Figure 6

Compression of mushroom-shaped fibrillar microstructure. (a) Behaviour of a single terminal contact plate in distorted compression. Dark areas represent the real contact zones. (b) Schematic of a mushroom-shaped microfibre collapsing due to a distorted compression. Drawn in accordance with still images in (a); arrows in the direction of the load.

3.2.2 Large shearing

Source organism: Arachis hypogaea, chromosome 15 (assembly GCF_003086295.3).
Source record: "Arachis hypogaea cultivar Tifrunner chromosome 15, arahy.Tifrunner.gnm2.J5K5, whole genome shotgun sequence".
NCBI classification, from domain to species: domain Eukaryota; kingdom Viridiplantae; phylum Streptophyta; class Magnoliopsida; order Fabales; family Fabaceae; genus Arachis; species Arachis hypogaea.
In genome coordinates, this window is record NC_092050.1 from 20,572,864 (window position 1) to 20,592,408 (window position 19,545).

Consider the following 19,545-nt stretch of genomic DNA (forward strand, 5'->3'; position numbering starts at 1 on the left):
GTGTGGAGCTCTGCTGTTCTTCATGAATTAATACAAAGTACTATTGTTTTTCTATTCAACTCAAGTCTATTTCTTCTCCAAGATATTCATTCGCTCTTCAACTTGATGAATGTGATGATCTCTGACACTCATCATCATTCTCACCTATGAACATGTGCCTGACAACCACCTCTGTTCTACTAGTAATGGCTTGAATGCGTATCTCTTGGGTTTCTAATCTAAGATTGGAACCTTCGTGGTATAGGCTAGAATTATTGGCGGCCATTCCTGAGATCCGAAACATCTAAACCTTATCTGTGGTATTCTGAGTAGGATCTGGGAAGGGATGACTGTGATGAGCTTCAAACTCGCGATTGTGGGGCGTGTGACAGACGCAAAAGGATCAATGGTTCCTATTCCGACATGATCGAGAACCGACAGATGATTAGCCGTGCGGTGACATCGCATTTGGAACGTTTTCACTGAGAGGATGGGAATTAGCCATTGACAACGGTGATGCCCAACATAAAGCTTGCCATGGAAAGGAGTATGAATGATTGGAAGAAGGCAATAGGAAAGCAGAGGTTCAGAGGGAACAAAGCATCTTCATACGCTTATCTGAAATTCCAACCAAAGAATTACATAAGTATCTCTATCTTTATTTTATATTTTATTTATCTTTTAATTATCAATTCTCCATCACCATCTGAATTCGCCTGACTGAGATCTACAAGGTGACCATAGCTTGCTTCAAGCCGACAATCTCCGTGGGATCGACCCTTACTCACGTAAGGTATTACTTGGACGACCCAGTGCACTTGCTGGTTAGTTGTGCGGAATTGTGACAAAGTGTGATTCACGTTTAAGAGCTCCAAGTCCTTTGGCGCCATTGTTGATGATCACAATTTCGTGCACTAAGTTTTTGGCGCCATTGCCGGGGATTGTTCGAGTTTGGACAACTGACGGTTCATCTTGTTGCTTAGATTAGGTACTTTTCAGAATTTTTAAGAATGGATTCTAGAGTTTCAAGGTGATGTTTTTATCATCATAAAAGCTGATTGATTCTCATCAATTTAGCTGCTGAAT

Observing the contact area changes induced by shearing (figure 7a), one can see that the microfibres are not able to resist large tangential load and the contact plates terminating the structured surface gradually lose their contact with the substrate. Similar to a simple contact rupture described in §3.1.2, a low-pressure void is formed under the contact plate (figure 7b2). However, due to the asymmetry of the shearing load, it grows in one direction and eventually reaches the contact edge, releasing an internal pressure deficit and switching the contact from suction to peeling mode of separation. Partial detachment of the contact plate leads to a larger bending of the microfibre stalk, which finally comes in contact with the substrate (figure 7b3). Additional shearing results in an overturn of the contact plate (figures 7b4 and 5d), and causes sliding inception. This stage is visualized by changes in a relative position between the right edge of the contact plate and the point marker located on the substrate surface (figure 7a). The first three images share the same position of a single microfibre, which is attached to the left of the marker. The fourth image demonstrates the same microfibre situated to the right of the marker, thus pointing to sliding inception. Interestingly, the microstructure is unable to generate any pull-off force at this stage and can be easily separated from the substrate (Varenberg & Gorb 2007). Hence, it may be suggested that animals bearing mushroom-shaped fibrillar adhesive elements use shearing motion to release themselves from contact. Nevertheless, the microstructure is tolerant to shearing until the peeling mode of separation is dominant and can routinely function within certain limits of the tangential load applied (Varenberg & Gorb 2007).